The New York Times
nytimes.doc from the Web, April 5, 2009
Like the state’s earlier landmark
civil rights cases — striking down slavery in 1839, for example, and segregation
in 1868 and 1873 — the ruling on gay marriage by Iowa’s Supreme Court is a
refreshing message of fairness and common sense from the nation’s heartland.
A unanimous decision by the seven-member court on Friday approved marriage for
couples of the same sex and brought the nation a step closer toward realizing
its promise of equality and justice.
Iowa is only the third state, following Massachusetts and Connecticut, to
legalize gay marriage. California allowed such marriages for five months
until November’s election, when residents rejected the idea in a voter
initiative. A ruling on the validity of that initiative is expected soon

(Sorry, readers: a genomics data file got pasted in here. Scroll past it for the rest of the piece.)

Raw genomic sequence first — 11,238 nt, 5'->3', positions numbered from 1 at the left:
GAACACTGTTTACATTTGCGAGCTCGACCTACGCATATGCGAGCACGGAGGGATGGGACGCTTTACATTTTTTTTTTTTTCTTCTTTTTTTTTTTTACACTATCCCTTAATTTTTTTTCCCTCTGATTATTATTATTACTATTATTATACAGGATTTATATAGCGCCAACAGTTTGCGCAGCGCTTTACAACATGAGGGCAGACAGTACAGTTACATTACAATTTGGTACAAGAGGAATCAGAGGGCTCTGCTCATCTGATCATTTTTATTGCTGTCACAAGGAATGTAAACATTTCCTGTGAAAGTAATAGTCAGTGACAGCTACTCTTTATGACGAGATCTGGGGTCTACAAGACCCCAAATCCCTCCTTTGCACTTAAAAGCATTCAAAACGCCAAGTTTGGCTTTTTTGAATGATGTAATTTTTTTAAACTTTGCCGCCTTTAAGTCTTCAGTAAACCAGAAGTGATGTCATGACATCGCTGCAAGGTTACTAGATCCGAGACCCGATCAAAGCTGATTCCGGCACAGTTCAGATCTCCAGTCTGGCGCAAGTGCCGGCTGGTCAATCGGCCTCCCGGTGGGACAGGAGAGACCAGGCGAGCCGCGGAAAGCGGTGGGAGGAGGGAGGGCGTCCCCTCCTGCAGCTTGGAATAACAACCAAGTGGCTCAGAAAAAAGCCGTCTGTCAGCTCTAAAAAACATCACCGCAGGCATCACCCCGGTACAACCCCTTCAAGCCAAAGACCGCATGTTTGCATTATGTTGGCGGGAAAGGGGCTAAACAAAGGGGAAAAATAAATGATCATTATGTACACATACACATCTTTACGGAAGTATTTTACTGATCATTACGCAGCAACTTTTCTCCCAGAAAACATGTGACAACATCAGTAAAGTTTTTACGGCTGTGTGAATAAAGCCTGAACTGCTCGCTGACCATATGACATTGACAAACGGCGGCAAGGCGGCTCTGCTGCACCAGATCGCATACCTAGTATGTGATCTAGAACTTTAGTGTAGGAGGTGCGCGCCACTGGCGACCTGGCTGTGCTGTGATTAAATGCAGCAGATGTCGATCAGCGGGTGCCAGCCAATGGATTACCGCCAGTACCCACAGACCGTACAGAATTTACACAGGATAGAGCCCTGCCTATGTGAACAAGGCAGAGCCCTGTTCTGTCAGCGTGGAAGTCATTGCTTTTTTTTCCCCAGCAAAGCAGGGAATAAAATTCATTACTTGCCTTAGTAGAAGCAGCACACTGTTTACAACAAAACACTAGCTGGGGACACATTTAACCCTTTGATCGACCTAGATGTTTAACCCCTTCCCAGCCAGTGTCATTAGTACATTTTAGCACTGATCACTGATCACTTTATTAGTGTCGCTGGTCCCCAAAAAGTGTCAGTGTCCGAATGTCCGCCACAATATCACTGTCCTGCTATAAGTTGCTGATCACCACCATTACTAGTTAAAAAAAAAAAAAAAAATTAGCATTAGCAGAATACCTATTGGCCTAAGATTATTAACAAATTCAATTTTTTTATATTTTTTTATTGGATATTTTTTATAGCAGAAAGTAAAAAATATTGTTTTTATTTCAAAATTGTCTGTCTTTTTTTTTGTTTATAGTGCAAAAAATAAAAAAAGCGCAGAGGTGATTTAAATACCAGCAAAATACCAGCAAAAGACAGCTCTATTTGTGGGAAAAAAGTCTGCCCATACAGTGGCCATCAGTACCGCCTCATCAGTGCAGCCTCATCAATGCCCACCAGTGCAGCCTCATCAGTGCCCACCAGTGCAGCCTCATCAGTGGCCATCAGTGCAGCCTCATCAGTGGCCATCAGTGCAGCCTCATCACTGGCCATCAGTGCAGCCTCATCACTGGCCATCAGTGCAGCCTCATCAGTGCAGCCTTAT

from California’s Supreme Court.
In finding no “persuasive justification” for the different treatment of
committed gay and lesbian couples, the Iowa Supreme Court affirmed a lower court
holding of two years ago. That ruling overturned, on equal protection
grounds, a 1998 state law confining civil marriage to a union between a man and
a woman. Same-sex marriages could begin in Iowa before the month is out.
The new decision says marriage is a civil contract and should not be defined by
religious doctrine or views. “We are firmly convinced the exclusion of gay
and lesbian people from the institution of civil marriage does not substantially
further an important governmental objective,” wrote Justice Mark Cady, a
Republican appointee. “The legislature has excluded a historically
disfavored class of persons from a supremely important civil institution without
a constitutionally sufficient justification.”
The immediate impact of Iowa’s ruling was to make the failure to respect gay
people’s freedom to marry, by courts and legislatures in states like New York,
seem all the more shameful.
“When all is said and done, we believe the only lasting question about today’s
events will be why it took us so long,” said a statement by Iowa’s State Senate
majority leader, Michael Gronstal, and House speaker, Pat Murphy, both